Jul 28, 2015
The Pros & Cons of On-The-Job Training
“Hey there greenhorn, take a look at the robot total station and pass me that ground penetrating radar device.”
Does this conversation sound familiar to you? How did you handle it? If you didn’t have the slightest idea about what your co-worker was saying chances are you didn’t receive a lot of practical training before you got the job.
On the other hand, if you knew exactly what was going on then you obviously have some experience working with those types of tools.
The question then becomes: where did you acquire that experience? On the job or in a classroom? Every industry has room for different types of experience, so let’s take a look at the pros and cons of practical experience to see if we can agree on a preferred path of training.
Training in the Field Pros:
Learning on the job while surrounded by knowledgeable individuals at an established company is a great way to pick up specific tips and tricks you might not learn in a classroom. Plus, not only are you learning from people who get paid to do the job, you’re making money at the same time. Everybody wins, right?
Cons: Well, from the company’s perspective, the time spent answering questions and providing feedback is time that’s not focused on getting the job done. Some companies might not hire people without theoretical expertise.
Pros: From the manager’s perspective, however, it’s better to teach a man to fish and watch him do it right than to fish for him forever. In other words, teaching a motivated new recruit in the field ensures they’ll do the work the way the company wants it done.
Cons: Back to the contractor’s or employee’s perspective, learning on the job means you’re only experiencing one company’s preferred methods or procedures.
Learning in the Classroom Pros:
Theoretical knowledge acquired in a classroom is the result of countless studies and thousands of hours of work done in different fields of knowledge. The subject matter is free of politics, contracts or pre-existing relationships. Students who want to join the oil and gas industry learn about the industry from the ground up, literally. They learn about the importance of oil before they ever learn about methods of extracting it.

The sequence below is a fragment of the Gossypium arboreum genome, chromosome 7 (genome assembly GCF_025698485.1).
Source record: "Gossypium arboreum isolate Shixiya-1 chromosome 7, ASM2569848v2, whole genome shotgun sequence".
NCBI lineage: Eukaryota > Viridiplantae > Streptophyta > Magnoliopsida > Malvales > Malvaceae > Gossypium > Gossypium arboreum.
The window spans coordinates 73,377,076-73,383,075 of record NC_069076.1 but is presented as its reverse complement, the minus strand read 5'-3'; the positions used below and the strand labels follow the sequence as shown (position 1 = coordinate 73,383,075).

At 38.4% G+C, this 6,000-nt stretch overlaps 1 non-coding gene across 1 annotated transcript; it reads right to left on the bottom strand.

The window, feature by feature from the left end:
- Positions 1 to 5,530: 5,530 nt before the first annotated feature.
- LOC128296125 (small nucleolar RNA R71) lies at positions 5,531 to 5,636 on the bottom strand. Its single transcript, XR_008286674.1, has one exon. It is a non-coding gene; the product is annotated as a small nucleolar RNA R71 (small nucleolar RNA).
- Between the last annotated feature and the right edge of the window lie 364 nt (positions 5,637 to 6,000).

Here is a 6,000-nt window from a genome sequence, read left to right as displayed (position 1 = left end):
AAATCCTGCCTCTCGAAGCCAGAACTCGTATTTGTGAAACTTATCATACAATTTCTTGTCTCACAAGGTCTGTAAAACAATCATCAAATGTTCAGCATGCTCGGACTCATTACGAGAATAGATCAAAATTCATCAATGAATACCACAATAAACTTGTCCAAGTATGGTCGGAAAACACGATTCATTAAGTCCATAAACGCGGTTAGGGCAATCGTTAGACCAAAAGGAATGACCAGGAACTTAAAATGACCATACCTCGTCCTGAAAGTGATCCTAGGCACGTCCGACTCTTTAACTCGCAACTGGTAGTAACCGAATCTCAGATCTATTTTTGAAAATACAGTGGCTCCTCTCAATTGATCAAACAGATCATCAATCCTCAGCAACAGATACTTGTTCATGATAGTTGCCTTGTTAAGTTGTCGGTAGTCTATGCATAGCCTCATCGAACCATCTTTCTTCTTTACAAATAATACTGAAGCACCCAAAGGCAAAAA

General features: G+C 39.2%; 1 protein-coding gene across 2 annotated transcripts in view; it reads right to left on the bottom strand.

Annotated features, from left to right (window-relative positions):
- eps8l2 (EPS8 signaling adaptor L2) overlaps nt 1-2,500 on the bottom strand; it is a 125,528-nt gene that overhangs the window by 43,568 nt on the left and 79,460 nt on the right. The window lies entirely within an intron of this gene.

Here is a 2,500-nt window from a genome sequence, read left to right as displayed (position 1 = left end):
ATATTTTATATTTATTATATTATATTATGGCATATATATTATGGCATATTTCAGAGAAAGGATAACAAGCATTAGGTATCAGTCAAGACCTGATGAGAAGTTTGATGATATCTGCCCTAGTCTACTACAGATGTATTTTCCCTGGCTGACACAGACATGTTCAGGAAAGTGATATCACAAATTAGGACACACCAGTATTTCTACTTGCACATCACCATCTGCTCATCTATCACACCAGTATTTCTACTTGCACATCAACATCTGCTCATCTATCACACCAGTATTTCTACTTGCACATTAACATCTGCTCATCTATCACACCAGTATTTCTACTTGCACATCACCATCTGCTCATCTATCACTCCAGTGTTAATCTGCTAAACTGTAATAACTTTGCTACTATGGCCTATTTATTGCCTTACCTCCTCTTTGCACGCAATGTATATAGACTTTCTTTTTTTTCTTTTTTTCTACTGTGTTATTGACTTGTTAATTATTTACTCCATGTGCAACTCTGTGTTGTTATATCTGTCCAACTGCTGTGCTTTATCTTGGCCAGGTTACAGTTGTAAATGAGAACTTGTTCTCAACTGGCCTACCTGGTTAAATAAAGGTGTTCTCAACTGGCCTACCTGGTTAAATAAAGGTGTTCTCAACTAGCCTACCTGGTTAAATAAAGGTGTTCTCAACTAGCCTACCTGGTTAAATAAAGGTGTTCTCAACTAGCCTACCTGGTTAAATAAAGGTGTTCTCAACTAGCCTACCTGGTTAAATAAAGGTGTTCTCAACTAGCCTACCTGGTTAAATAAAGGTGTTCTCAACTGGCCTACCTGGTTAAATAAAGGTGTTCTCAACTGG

Cons: But is that really important? Is it crucial to understand the impact oil has on the environment before we learn how to operate an aerial drone? Learning in the classroom instead of the field doesn’t help you adopt company-specific unique methods being used in the industry. In fact, once you graduate and enter the industry, chances are you’ll need to adjust to a lot of new information and practices.
Pros: You might not necessarily need to know about the intricacies of the oil and gas industry at first, but the more an employee understands about the industry, the more likely they are to earn a promotion in the future.
Cons: But who wants a promotion?
Cons: Oh, right.
Striking a Balance
There’s no question that there’s value in learning on the job. In fact, it can be hard to find a job without practical experience. To go to work knowing you’re going to be trained in field-tested methods while getting paid is exciting for any young worker. The problem is that this method has a ceiling. You can be one of the most experienced surveyors or welders in your field, but if you don’t have knowledge about the industry as a whole or skills dealing with people, then progressing into a management role (and the benefits that come with it) isn’t a reality. It all boils down to this: don’t limit yourself. Give yourself every opportunity to succeed and doors will open up for you. This means it’s important to hit the books and learn as much as you can in the field as well. Plus, you don’t have to learn everything at once – education doesn’t care how old you are, there are plenty of courses available once you’ve spent some time in the industry. But in any case, we’d love to know what you think – where did you get your experience from? Do you think there’s more value in on-the-job training or learning theoretical knowledge in the classroom?